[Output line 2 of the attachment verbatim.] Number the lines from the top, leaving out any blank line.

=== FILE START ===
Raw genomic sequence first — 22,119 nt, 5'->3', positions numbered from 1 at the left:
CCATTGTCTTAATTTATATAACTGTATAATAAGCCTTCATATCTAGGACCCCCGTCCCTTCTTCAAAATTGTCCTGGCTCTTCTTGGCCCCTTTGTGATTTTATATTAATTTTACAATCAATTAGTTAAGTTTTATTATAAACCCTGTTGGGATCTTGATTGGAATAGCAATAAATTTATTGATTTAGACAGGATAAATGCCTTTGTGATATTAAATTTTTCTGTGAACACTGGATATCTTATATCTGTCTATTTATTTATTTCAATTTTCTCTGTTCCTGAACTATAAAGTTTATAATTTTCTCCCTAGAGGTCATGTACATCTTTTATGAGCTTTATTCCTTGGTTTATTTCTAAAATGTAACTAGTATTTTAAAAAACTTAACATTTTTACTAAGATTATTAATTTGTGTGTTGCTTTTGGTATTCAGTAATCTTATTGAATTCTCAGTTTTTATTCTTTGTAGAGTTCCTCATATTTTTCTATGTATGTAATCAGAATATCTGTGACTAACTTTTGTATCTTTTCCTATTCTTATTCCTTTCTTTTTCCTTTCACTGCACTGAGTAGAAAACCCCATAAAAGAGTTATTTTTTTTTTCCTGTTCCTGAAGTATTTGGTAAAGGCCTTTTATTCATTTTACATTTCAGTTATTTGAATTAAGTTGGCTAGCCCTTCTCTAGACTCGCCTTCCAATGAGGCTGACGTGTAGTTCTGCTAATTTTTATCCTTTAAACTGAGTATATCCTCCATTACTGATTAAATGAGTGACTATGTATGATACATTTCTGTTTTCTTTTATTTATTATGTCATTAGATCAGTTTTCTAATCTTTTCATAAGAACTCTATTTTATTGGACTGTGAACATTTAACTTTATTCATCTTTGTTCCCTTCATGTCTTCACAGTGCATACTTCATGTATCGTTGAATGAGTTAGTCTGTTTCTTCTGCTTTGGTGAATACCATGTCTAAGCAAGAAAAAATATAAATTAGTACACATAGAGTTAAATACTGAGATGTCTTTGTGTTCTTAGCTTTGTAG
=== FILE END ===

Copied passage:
CCATTGTCTTAATTTATATAACTGTATAATAAGCCTTCATATCTAGGACCCCCGTCCCTTCTTCAAAATTGTCCTGGCTCTTCTTGGCCCCTTTGTGATTTTATATTAATTTTACAATCAATTAGTTAAGTTTTATTATAAACCCTGTTGGGATCTTGATTGGAATAGCAATAAATTTATTGATTTAGACAGGATAAATGCCTTTGTGATATTAAATTTTTCTGTGAACACTGGATATCTTATATCTGTCTATTTATTTATTTCAATTTTCTCTGTTCCTGAACTATAAAGTTTATAATTTTCTCCCTAGAGGTCATGTACATCTTTTATGAGCTTTATTCCTTGGTTTATTTCTAAAATGTAACTAGTATTTTAAAAAACTTAACATTTTTACTAAGATTATTAATTTGTGTGTTGCTTTTGGTATTCAGTAATCTTATTGAATTCTCAGTTTTTATTCTTTGTAGAGTTCCTCATATTTTTCTATGTATGTAATCAGAATATCTGTGACTAACTTTTGTATCTTTTCCTATTCTTATTCCTTTCTTTTTCCTTTCACTGCACTGAGTAGAAAACCCCATAAAAGAGTTATTTTTTTTTTCCTGTTCCTGAAGTATTTGGTAAAGGCCTTTTATTCATTTTACATTTCAGTTATTTGAATTAAGTTGGCTAGCCCTTCTCTAGACTCGCCTTCCAATGAGGCTGACGTGTAGTTCTGCTAATTTTTATCCTTTAAACTGAGTATATCCTCCATTACTGATTAAATGAGTGACTATGTATGATACATTTCTGTTTTCTTTTATTTATTATGTCATTAGATCAGTTTTCTAATCTTTTCATAAGAACTCTATTTTATTGGACTGTGAACATTTAACTTTATTCATCTTTGTTCCCTTCATGTCTTCACAGTGCATACTTCATGTATCGTTGAATGAGTTAGTCTGTTTCTTCTGCTTTGGTGAATACCATGTCTAAGCAAGAAAAAATATAAATTAGTACACATAGAGTTAAATACTGAGATGTCTTTGTGTTCTTAGCTTTGTAG